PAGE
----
Joel Masanga first author of Physiological and ecological warnings that dodders pose an exigent threat to farmlands in Eastern Africa
Current position; PhD Candidate in Prof. Steven Runo’s group, and Lab Manager (Plant Transformation Laboratory) at the Department of Biochemistry, Microbiology and Biotechnology, Kenyatta University, Kenya.
Education; MSc. (Plant Biotechnology) from Jomo Kenyatta University of Agriculture and Technology, Kenya; BSc. (Range Management) from University of Nairobi, Kenya.
Non-scientific interests; Community work (Tree planting), Classical music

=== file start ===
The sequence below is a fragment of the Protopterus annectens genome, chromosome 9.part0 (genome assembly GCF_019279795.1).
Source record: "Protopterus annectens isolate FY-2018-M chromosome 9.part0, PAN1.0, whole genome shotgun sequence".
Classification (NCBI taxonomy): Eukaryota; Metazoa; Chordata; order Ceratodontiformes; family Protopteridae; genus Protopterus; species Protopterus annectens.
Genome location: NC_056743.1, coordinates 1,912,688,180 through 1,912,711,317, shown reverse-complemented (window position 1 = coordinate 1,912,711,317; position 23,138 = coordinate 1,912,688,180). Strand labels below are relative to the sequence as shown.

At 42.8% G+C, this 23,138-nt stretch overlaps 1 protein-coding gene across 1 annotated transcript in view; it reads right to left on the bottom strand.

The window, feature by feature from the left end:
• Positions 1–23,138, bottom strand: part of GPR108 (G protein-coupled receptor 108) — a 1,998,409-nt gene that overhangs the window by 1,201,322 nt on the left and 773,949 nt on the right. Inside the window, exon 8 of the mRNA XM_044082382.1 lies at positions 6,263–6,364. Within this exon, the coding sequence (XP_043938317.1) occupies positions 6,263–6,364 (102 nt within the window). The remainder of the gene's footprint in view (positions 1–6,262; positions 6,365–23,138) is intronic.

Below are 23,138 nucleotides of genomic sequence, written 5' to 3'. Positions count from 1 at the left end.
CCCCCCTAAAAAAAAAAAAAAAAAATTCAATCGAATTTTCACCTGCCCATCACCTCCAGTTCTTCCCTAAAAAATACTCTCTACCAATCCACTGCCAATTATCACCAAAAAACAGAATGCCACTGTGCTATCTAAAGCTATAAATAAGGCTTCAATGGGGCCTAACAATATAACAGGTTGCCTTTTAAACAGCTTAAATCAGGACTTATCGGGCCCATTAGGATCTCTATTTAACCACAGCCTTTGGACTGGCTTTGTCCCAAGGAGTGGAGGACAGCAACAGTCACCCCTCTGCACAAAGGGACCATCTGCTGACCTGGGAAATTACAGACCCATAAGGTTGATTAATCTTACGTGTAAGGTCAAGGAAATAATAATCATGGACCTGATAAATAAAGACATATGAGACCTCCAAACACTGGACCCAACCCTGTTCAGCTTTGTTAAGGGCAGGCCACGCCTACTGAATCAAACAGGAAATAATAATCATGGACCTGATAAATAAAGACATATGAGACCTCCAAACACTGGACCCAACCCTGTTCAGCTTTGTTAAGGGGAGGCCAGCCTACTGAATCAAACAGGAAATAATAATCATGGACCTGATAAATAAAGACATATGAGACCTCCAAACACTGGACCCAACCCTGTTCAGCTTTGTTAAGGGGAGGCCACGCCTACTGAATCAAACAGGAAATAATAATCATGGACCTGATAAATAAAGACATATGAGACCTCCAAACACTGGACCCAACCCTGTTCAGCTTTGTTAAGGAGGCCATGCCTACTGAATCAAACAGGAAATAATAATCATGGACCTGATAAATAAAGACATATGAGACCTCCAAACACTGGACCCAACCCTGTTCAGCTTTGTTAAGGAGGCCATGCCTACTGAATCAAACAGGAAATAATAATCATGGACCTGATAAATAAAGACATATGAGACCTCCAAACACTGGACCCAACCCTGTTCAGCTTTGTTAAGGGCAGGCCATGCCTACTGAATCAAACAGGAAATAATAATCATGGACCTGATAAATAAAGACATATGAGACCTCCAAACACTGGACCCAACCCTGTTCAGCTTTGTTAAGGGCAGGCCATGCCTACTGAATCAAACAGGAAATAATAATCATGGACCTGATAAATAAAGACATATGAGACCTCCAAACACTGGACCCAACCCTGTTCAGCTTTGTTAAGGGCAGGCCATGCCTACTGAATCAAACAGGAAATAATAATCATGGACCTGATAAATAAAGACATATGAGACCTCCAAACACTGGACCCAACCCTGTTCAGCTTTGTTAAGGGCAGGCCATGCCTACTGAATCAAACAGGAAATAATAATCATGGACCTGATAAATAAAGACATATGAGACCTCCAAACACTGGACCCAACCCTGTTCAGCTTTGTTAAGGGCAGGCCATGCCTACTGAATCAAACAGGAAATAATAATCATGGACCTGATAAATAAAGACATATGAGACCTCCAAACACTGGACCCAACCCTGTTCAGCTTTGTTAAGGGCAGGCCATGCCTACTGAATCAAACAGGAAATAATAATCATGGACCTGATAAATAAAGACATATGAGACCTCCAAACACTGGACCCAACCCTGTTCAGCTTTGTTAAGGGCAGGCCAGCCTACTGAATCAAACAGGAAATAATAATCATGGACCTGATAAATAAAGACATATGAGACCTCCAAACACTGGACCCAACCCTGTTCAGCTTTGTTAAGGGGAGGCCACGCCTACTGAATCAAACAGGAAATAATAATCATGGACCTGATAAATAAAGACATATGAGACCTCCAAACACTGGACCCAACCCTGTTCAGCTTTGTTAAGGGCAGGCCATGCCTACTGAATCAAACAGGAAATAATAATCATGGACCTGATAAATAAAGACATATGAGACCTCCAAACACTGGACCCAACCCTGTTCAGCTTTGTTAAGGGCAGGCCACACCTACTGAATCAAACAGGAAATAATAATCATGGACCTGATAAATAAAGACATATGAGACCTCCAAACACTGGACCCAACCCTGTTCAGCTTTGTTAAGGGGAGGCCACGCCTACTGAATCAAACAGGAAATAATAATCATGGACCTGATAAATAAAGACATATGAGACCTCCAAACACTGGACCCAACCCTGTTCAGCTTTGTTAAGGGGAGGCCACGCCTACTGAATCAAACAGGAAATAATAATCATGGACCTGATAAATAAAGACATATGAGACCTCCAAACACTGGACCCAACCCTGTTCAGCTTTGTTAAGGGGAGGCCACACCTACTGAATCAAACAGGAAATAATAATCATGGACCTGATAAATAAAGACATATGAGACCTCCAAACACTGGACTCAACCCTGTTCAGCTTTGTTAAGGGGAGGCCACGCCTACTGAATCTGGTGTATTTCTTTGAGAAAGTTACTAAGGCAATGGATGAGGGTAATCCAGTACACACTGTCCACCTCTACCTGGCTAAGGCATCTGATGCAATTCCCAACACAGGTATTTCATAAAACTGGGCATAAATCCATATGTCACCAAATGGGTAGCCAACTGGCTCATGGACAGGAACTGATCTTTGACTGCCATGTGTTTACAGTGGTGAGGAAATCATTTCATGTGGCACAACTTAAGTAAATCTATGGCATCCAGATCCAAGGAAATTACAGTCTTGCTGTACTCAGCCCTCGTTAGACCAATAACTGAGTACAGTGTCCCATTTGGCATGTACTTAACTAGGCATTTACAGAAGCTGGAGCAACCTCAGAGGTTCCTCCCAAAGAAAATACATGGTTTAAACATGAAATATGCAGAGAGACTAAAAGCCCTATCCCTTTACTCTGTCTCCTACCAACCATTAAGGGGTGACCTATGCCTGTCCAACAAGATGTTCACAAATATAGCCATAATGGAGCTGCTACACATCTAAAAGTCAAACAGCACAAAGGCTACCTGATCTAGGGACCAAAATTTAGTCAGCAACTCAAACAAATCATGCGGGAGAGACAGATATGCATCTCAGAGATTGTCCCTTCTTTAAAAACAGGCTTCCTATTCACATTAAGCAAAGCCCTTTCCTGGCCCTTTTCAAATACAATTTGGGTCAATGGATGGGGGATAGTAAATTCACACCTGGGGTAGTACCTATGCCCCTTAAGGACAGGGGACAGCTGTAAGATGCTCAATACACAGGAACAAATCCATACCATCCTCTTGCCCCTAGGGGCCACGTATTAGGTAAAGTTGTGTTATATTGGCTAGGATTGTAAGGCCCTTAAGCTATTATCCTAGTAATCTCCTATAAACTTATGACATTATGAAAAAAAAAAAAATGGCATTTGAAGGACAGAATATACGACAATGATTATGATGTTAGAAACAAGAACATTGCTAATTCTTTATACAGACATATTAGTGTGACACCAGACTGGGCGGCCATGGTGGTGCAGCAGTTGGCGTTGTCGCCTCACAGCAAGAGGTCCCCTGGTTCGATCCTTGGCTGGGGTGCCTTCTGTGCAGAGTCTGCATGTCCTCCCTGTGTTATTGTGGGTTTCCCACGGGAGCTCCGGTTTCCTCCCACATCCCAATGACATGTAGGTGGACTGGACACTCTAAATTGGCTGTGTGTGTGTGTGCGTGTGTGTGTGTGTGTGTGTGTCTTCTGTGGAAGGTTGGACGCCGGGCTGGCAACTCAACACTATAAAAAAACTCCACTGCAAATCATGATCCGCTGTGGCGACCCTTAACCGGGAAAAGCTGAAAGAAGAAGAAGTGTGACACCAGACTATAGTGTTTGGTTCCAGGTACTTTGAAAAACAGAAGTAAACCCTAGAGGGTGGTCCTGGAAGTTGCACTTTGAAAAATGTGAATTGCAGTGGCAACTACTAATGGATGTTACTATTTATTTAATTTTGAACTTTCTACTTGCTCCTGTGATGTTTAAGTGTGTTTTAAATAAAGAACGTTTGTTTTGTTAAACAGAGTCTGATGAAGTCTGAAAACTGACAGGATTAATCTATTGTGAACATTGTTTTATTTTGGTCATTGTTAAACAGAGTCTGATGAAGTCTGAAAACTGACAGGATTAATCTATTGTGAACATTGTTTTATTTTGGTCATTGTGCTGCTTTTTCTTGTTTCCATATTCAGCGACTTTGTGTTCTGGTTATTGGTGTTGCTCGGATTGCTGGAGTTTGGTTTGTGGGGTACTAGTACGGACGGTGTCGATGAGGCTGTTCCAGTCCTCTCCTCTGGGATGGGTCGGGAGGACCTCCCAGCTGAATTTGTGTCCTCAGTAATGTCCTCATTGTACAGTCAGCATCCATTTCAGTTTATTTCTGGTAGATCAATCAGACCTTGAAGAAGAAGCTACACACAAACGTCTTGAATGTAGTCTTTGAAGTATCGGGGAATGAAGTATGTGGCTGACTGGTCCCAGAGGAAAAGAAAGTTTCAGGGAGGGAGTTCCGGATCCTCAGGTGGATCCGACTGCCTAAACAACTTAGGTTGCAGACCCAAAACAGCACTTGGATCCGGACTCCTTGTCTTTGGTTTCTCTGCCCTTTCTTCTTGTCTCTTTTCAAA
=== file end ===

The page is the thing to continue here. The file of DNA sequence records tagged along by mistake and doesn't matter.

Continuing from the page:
Brief Bio; I am interested in using advances in plant sciences to improve crop production and preserve biodiversity. I started my research career in 2013, as a research assistant to Dr. Amos Alakonya at the Institute of Biotechnology Research, Jomo Kenyatta University of Agriculture and Technology. During this time, I worked on optimizing protocols for genetic transformation of maize and groundnuts – protocols I would later use as a graduate student to produce transgenic for resistance against aflatoxins. Upon finishing my masters degree, I contributed to various crop genetic improvement projects in Kenya and overseas; e.g. control of Cassava brown streak virus, management of Striga and maize lethal necrosis disease. A highlight of my training was in 2017 when I had the opportunity to visit Prof. David Baulcombe’s lab, at the department of Plant Sciences, University of Cambridge, to work on a project aimed at engineering maize for resistance against maize lethal necrosis disease using microRNAS. Currently, my focus is on managing noxious parasitic weeds (Striga and dodder). Using funding from International Foundation for Science and National Research Fund-Kenya, I have been able to generate knowledge on approaches to control these weeds in Kenya. In future, I hope to apply my genomics and geographical information knowledge and skills to bring tangible solutions to these weed-choked lands.